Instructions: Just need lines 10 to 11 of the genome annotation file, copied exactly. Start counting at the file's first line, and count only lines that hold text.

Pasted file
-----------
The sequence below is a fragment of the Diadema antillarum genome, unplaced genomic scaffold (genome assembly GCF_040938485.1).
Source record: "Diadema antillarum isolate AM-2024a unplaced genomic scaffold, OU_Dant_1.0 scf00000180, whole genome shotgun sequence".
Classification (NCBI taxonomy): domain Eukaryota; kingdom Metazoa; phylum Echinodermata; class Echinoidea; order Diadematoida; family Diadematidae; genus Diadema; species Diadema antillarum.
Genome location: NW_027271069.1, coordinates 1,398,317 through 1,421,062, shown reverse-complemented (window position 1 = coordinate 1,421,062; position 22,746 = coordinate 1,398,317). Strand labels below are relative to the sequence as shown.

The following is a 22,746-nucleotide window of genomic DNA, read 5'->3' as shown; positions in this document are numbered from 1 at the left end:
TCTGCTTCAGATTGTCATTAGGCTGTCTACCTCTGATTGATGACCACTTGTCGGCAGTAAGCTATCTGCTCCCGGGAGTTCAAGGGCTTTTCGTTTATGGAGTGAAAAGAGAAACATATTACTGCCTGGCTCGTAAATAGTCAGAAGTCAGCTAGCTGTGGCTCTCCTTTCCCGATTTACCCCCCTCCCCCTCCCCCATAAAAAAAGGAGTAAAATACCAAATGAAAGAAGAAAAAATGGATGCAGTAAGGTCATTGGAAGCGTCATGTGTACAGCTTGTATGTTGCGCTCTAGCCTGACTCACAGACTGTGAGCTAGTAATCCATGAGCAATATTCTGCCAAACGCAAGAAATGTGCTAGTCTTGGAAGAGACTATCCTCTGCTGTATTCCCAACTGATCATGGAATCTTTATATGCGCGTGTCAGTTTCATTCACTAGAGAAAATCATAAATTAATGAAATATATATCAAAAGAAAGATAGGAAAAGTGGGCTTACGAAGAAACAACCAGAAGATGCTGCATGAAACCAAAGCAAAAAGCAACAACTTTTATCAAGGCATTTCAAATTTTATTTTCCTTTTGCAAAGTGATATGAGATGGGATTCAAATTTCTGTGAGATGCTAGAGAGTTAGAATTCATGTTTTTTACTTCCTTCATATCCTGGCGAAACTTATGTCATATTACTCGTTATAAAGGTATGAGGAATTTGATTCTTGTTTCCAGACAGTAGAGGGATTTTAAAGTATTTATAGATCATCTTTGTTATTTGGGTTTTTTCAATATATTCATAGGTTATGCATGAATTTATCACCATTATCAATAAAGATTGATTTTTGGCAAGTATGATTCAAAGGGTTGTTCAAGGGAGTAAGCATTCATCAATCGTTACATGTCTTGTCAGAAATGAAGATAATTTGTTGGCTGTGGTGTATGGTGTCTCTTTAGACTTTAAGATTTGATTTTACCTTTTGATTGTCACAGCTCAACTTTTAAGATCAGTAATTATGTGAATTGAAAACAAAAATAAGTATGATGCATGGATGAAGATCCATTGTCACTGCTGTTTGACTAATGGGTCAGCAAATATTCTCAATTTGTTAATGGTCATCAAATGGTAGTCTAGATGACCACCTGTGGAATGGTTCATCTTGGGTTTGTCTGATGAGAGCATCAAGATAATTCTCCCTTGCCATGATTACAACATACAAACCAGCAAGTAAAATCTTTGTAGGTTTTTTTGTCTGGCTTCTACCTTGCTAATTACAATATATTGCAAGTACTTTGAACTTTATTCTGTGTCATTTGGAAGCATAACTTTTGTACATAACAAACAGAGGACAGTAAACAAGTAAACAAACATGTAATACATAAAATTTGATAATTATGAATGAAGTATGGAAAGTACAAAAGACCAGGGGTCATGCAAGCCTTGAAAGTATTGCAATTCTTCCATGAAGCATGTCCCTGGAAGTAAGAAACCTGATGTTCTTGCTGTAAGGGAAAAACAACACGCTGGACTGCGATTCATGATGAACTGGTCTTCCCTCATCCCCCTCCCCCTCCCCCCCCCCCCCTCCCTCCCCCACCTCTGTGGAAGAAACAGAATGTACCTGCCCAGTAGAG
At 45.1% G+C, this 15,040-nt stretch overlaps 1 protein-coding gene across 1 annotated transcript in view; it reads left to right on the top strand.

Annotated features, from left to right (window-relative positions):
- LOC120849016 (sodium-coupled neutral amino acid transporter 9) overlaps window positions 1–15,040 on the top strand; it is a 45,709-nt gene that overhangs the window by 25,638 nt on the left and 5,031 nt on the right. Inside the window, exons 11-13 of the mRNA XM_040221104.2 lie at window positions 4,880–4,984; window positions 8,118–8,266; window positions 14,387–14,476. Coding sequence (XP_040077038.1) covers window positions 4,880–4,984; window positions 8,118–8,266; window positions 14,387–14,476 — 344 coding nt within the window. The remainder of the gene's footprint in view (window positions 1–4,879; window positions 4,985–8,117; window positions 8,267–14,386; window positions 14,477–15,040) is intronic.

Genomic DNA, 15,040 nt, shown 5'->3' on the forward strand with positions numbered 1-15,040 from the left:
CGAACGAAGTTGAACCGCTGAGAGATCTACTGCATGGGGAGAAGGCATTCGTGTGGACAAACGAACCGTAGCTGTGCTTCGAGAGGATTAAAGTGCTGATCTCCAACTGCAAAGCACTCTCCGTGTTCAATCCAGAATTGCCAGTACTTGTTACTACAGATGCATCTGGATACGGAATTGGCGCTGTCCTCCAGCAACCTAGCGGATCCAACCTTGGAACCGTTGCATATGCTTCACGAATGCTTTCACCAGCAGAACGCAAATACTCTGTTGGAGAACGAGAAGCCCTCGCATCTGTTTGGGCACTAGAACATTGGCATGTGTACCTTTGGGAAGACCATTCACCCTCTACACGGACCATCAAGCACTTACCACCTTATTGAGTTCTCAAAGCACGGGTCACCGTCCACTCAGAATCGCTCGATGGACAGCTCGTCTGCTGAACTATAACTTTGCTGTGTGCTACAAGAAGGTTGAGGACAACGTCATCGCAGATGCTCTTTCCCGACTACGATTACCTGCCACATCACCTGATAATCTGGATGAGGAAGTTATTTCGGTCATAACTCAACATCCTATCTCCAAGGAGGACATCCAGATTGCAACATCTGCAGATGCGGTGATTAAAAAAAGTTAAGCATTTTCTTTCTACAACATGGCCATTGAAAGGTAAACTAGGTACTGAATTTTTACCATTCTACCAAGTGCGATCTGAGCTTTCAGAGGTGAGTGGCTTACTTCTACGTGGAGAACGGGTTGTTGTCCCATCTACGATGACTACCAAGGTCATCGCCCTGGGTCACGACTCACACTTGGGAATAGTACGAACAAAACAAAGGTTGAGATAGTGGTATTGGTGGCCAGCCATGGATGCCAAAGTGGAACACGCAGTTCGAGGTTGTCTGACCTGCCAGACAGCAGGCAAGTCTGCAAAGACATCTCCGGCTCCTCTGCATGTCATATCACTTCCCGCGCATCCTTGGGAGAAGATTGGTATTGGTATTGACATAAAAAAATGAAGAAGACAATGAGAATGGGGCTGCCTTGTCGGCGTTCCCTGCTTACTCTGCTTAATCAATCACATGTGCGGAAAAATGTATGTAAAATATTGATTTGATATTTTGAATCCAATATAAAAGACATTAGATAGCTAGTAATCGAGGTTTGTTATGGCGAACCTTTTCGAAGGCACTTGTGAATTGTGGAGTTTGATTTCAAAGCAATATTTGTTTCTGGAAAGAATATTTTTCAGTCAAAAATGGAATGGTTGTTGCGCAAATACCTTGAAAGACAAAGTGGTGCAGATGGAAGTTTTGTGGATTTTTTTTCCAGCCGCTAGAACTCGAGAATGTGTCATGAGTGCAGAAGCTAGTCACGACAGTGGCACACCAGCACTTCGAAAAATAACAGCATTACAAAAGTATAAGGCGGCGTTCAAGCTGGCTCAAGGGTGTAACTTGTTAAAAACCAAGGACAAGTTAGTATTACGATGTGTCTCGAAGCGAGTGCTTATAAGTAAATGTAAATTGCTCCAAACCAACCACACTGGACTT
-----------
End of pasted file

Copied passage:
Genomic DNA, 15,040 nt, shown 5'->3' on the forward strand with positions numbered 1-15,040 from the left:
CGAACGAAGTTGAACCGCTGAGAGATCTACTGCATGGGGAGAAGGCATTCGTGTGGACAAACGAACCGTAGCTGTGCTTCGAGAGGATTAAAGTGCTGATCTCCAACTGCAAAGCACTCTCCGTGTTCAATCCAGAATTGCCAGTACTTGTTACTACAGATGCATCTGGATACGGAATTGGCGCTGTCCTCCAGCAACCTAGCGGATCCAACCTTGGAACCGTTGCATATGCTTCACGAATGCTTTCACCAGCAGAACGCAAATACTCTGTTGGAGAACGAGAAGCCCTCGCATCTGTTTGGGCACTAGAACATTGGCATGTGTACCTTTGGGAAGACCATTCACCCTCTACACGGACCATCAAGCACTTACCACCTTATTGAGTTCTCAAAGCACGGGTCACCGTCCACTCAGAATCGCTCGATGGACAGCTCGTCTGCTGAACTATAACTTTGCTGTGTGCTACAAGAAGGTTGAGGACAACGTCATCGCAGATGCTCTTTCCCGACTACGATTACCTGCCACATCACCTGATAATCTGGATGAGGAAGTTATTTCGGTCATAACTCAACATCCTATCTCCAAGGAGGACATCCAGATTGCAACATCTGCAGATGCGGTGATTAAAAAAAGTTAAGCATTTTCTTTCTACAACATGGCCATTGAAAGGTAAACTAGGTACTGAATTTTTACCATTCTACCAAGTGCGATCTGAGCTTTCAGAGGTGAGTGGCTTACTTCTACGTGGAGAACGGGTTGTTGTCCCATCTACGATGACTACCAAGGTCATCGCCCTGGGTCACGACTCACACTTGGGAATAGTACGAACAAAACAAAGGTTGAGATAGTGGTATTGGTGGCCAGCCATGGATGCCAAAGTGGAACACGCAGTTCGAGGTTGTCTGACCTGCCAGACAGCAGGCAAGTCTGCAAAGACATCTCCGGCTCCTCTGCATGTCATATCACTTCCCGCGCATCCTTGGGAGAAGATTGGTATTGGTATTGACATAAAAAAATGAAGAAGACAATGAGAATGGGGCTGCCTTGTCGGCGTTCCCTGCTTACTCTGCTTAATCAATCACATGTGCGGAAAAATGTATGTAAAATATTGATTTGATATTTTGAATCCAATATAAAAGACATTAGATAGCTAGTAATCGAGGTTTGTTATGGCGAACCTTTTCGAAGGCACTTGTGAATTGTGGAGTTTGATTTCAAAGCAATATTTGTTTCTGGAAAGAATATTTTTCAGTCAAAAATGGAATGGTTGTTGCGCAAATACCTTGAAAGACAAAGTGGTGCAGATGGAAGTTTTGTGGATTTTTTTTCCAGCCGCTAGAACTCGAGAATGTGTCATGAGTGCAGAAGCTAGTCACGACAGTGGCACACCAGCACTTCGAAAAATAACAGCATTACAAAAGTATAAGGCGGCGTTCAAGCTGGCTCAAGGGTGTAACTTGTTAAAAACCAAGGACAAGTTAGTATTACGATGTGTCTCGAAGCGAGTGCTTATAAGTAAATGTAAATTGCTCCAAACCAACCACACTGGACTT